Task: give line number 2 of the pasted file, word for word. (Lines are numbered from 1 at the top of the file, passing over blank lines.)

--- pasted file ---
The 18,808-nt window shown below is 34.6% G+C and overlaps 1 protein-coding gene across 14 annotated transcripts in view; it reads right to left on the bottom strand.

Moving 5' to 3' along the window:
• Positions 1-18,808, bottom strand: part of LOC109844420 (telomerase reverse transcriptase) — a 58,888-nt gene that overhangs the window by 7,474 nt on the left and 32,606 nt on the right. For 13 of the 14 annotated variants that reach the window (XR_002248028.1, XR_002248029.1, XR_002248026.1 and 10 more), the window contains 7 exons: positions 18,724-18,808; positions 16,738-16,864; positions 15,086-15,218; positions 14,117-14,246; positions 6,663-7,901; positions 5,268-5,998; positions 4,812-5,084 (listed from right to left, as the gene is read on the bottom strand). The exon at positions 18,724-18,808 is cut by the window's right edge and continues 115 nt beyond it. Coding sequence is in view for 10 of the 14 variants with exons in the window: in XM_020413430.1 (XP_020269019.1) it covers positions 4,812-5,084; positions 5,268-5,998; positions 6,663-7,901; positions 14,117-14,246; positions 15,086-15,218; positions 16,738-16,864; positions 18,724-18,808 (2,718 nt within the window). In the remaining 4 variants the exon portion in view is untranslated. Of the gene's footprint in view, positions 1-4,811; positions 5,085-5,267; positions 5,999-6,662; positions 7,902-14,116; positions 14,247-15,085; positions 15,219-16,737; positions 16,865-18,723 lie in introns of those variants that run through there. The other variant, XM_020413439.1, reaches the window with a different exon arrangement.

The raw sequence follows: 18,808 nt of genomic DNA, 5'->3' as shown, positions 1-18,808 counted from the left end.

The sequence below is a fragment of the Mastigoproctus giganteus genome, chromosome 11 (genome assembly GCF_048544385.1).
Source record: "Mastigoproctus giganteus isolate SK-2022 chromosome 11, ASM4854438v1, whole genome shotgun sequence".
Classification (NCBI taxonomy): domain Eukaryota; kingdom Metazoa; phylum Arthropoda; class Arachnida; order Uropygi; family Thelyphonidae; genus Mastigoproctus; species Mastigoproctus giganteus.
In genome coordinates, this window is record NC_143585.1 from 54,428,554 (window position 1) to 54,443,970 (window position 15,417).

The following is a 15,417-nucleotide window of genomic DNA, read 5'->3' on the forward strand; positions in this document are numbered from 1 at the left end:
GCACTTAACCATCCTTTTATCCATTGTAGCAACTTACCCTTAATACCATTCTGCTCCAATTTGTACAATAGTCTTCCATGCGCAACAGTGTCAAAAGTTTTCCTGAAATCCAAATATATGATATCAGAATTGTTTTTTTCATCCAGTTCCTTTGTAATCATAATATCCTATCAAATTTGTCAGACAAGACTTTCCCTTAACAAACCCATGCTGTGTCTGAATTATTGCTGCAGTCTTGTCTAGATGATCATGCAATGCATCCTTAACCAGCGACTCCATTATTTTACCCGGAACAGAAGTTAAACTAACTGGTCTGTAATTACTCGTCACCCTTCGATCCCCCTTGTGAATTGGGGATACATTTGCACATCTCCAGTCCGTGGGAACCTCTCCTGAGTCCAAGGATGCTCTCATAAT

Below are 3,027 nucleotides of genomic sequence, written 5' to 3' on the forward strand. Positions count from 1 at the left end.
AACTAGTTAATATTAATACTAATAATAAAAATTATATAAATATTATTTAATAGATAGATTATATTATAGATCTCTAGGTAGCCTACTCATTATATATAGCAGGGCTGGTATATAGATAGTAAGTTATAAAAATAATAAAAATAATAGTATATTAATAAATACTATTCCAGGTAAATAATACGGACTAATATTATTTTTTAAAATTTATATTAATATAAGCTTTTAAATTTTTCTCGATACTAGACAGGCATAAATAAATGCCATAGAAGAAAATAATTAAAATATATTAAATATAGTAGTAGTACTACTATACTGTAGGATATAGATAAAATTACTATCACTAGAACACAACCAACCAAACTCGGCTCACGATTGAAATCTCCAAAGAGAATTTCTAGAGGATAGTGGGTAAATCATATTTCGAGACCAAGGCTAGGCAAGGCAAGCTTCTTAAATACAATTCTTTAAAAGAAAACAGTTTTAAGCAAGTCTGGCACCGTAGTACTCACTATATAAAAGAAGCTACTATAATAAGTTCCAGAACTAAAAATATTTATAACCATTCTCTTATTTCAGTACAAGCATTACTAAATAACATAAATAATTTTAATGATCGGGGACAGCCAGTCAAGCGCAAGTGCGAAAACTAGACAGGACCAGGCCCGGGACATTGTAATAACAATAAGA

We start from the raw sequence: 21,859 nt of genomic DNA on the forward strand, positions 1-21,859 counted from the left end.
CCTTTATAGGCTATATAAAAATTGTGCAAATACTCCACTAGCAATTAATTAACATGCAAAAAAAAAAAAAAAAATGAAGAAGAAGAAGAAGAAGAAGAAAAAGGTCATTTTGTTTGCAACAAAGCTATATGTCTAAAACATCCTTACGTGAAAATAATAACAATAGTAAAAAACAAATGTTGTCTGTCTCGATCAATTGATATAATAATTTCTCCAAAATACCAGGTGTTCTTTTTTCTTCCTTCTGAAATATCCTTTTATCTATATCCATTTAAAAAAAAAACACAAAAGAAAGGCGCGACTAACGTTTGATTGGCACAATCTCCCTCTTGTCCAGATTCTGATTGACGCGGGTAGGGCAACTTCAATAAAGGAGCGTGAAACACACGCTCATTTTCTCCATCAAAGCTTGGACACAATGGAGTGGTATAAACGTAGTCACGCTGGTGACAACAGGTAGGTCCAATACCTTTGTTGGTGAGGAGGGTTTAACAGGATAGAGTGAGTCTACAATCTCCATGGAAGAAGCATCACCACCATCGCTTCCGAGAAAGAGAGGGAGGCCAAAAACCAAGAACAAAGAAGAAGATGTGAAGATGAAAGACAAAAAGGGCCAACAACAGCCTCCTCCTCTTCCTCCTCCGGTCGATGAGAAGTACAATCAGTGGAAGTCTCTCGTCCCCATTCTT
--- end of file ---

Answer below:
Moving 5' to 3' along the window: